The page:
The USC administration is facing criticism for its perceived lack of support for Black students after the death of George Floyd and protests against police brutality formed across the country. Floyd died in Minneapolis police custody on May 25 after one of the officers pressed his knee into Floyd’s neck for nine minutes.
Vice President of Student Affairs Winston Crisp said the administration is using this moment to create lasting change in the USC community.
“I know there have been consultations with a number of faculty members, a number of student groups, student group leaders, employee groups and community groups to begin to create avenues for those kinds of conversations at the wider level,” he told Annenberg Media.
On May 31, six days after Floyd’s death, President Carol Folt addressed the Trojan community through an email to encourage a call to action.
“[Floyd’s death] weighs heavily on all of us. But we are Trojans, united as a university dedicated to the fundamental principles of equality and inclusion, education and discovery for the good of humanity,” Folt stated in her note. “We can make a positive difference, as we have for more than 100 years. I don’t have the answers today, but we will continue to seek them together.”
Folt received mixed reactions to her letter, with some students and alumni praising her leadership, while others were disappointed with the lack of action.
“True leadership. Thank you,” said alumna Prabhjot Kaur in a tweet.
“Thank you President Folt for your leadership,” another tweet from alumnus Joshua Moore stated.
Annenberg Media was unable to interview either of these former students before publication.
One student felt as if Folt’s statement was “neutral” and more for publicity.
“I think her statement was very bland,” said rising senior Ariadna Cruz, who is studying Latin American and Iberian cultures, media and politics, in a phone interview. “She really did not have the urgency that this demands.”
According to Crisp, members of the community, including student leaders, are working feverishly to solidify action items.
“It’s not always possible in that moment to give the details of what will be coming next,” said Crisp. “I understand the disappointment, but I think that people will see in this coming week that we will begin to be able to talk in more detail about a number of ways that we can move forward concretely.”
However, some students find it difficult to have faith in the university. Rising senior Jephtha Prempeh, who uses they/them pronouns, wondered why enduring student concerns remain unaddressed.
“If our system, composed of [Black Student Assembly], [Undergraduate Student Government], [Department of Public Safety], and the provost and the president’s offices, is supposed to serve us and listen to us, yet all these concerns are made and all these problems are named, then I don’t trust that a new conversation is going to bring any new solutions to the table, because that leads me to wonder why weren’t those solutions brought up before,” said Prempeh, who is pursuing a degree in NGOs and social change, in a phone interview.
Before Folt released her statement, Prempeh created a petition criticizing the university’s lack of action regarding the national protests. Titled “Carol Folt and USC MUST Acknowledge the Fight Against Antiblackness,” the petition currently has nearly 6,000 signatures.
“I felt like days had gone by and USC had nothing to say about George Floyd’s killing, about the uprising in the national community in support of Black folks and against police brutality,” they said in the interview. “I just knew that my voice alone probably wouldn’t be heard. I tend to feel very disconnected from many upper administration at USC.”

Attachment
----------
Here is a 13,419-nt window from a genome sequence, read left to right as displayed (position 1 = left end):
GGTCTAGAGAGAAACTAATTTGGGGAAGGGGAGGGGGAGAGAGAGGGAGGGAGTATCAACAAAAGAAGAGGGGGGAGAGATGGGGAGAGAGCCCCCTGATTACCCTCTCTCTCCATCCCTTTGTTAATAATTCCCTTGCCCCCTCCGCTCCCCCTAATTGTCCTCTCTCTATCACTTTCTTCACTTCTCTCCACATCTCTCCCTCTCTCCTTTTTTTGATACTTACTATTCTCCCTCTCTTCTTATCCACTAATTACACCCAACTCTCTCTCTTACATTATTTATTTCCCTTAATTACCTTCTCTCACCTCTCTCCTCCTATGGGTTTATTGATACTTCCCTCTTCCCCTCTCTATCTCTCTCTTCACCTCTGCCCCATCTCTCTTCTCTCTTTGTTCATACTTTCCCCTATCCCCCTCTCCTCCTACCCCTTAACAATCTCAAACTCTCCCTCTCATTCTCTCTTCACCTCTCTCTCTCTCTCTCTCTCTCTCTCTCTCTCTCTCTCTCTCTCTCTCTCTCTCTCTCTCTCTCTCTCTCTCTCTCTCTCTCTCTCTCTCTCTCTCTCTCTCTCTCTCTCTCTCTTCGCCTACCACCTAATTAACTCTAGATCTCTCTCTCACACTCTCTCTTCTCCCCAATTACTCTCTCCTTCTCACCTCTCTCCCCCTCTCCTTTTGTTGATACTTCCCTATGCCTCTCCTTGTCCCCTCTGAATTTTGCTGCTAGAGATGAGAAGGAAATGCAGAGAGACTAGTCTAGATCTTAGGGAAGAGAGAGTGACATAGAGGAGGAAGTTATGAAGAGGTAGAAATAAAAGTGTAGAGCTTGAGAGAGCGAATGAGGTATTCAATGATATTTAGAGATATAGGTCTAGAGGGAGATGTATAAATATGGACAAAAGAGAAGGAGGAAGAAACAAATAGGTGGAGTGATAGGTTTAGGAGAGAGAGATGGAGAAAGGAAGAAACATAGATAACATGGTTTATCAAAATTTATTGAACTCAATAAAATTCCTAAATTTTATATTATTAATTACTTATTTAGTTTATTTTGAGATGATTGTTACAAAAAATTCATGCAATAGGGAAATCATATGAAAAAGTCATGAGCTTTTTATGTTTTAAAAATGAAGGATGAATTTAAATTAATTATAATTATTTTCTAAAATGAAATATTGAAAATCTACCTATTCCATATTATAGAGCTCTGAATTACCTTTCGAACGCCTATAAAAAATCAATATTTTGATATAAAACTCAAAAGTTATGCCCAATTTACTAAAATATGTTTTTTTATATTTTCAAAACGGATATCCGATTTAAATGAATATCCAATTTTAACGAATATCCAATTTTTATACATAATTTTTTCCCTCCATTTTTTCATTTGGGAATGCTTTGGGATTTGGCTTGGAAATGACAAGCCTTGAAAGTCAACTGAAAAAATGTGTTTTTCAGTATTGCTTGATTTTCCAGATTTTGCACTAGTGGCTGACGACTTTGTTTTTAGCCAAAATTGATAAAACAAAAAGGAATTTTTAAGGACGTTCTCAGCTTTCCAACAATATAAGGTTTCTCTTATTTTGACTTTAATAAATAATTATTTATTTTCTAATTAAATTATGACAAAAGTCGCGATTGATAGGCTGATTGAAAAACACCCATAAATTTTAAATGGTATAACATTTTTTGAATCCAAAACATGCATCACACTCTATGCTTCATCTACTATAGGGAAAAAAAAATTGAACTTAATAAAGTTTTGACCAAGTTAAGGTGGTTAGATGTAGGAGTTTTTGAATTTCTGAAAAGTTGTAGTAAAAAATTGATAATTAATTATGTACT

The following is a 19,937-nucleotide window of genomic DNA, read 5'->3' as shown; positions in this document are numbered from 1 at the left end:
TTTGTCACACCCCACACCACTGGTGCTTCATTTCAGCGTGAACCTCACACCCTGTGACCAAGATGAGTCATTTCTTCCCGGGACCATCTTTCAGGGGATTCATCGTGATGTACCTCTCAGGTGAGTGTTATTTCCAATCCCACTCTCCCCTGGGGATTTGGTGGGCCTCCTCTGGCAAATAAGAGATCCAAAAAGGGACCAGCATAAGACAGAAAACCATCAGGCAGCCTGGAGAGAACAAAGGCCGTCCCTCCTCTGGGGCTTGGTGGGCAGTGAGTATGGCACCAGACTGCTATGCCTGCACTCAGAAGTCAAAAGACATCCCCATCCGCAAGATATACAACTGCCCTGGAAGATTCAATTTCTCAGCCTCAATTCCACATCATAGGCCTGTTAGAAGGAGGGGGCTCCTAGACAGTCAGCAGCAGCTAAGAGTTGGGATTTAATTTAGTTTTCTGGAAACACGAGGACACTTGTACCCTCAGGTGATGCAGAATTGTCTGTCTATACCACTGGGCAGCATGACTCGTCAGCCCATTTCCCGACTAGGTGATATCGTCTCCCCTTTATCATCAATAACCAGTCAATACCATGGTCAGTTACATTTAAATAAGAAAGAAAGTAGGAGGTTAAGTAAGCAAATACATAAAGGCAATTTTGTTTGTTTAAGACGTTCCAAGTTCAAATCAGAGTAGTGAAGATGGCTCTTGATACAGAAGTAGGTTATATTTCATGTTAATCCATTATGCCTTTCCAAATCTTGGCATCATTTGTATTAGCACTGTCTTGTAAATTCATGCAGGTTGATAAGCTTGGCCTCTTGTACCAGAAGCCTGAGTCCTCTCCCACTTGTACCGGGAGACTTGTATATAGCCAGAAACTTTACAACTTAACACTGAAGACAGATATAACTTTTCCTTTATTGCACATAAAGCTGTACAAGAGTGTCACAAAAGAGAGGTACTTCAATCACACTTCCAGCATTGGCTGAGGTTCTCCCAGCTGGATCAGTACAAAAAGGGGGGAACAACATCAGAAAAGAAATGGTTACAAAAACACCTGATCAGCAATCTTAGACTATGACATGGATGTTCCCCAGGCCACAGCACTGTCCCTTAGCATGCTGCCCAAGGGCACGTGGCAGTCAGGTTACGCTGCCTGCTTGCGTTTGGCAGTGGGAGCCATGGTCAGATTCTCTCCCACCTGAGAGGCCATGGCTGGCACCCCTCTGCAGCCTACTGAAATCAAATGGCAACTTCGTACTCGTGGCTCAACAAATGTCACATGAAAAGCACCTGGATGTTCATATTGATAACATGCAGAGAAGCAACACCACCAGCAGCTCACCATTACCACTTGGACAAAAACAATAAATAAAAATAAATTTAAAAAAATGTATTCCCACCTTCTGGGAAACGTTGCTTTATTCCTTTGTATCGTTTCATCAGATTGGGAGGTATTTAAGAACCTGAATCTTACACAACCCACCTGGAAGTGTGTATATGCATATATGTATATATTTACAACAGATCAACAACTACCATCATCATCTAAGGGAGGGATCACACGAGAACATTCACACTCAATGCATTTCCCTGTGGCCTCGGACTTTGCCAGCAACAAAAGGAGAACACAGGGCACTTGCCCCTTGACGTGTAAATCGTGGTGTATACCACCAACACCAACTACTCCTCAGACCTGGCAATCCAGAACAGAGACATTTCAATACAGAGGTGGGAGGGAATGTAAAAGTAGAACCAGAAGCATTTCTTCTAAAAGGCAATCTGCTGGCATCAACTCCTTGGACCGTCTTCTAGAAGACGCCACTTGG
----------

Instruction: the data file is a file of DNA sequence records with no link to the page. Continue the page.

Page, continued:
After Folt released her statement, Prempeh updated the petition to demand more concrete measures from the university.
“I felt completely disappointed [by the statement],” they said. “What is USC actually doing? In the three years that I’ve been here, I’ve heard many different problems circulating that we want to be addressed by our leadership, and yet we are left floundering and almost on our own to deal with the fact that our concerns aren’t being heard.”
Prempeh is preparing to present a list of actionable demands to Folt, which include the renaming of the Von KleinSmid Center (VKC), expanding mental health resources for Black students and the implementation of a non-Greek Black cultural house on the Row.
Following backlash on social media regarding several instances of discrimination against Black students by DPS officers, USG, BSA and DPS planned several meetings to address these concerns.
Student Body President Truman Fritz confirmed in an email that USG is working towards reinstating a Community Advisory Board that once operated above DPS. Faculty members have circulated a petition calling for “shared oversight of USC’s Department of Public Safety and for greater transparency around DPS’s budget, procedures and relationship to the LAPD.”
DPS Chief John Thomas said he plans to implement measures that align with former President Barack Obama’s Task Force on 21st Century Policing, which includes building trust, oversight and transparency, and training and education.
Crisp said he has faith in Thomas to make significant changes in DPS’s operations around the university.
“Chief Thomas is resolute about really using this moment, as horrible and tragic as it is, to move things forward,” said Crisp. “He’s certainly going to have my full support in that, and I trust that he’s going to have the support of the university.”
Crisp said that the administration is aware of student concerns and can expect clarification on a number of issues, including the renaming of VKC and USC’s relationship with LAPD, as early as next week.
USC students and the surrounding community have planned a march in support of Black Lives Matter on Saturday, June 6. The university will support the march by providing food and drinks.